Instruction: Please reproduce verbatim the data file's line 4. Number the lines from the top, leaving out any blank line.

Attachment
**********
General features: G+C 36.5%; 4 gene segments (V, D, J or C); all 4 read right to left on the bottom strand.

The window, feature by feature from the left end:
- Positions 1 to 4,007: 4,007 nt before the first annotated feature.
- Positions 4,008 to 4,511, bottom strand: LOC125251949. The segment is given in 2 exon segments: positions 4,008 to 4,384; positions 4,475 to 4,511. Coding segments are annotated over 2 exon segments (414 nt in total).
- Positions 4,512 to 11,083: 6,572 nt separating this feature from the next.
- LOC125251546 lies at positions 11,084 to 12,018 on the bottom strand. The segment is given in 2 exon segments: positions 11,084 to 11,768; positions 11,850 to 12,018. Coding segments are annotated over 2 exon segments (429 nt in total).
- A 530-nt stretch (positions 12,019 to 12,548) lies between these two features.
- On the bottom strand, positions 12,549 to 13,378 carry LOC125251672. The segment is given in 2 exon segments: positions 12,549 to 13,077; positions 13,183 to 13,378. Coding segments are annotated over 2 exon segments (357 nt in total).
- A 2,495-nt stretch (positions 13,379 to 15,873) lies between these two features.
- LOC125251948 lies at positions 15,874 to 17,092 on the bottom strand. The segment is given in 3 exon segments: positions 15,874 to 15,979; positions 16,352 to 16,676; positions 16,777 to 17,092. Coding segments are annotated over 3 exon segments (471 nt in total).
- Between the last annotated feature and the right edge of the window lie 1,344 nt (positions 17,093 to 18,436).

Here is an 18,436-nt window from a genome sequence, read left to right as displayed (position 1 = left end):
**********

- Positions 4,008 to 4,511, bottom strand: LOC125251949. The segment is given in 2 exon segments: positions 4,008 to 4,384; positions 4,475 to 4,511. Coding segments are annotated over 2 exon segments (414 nt in total).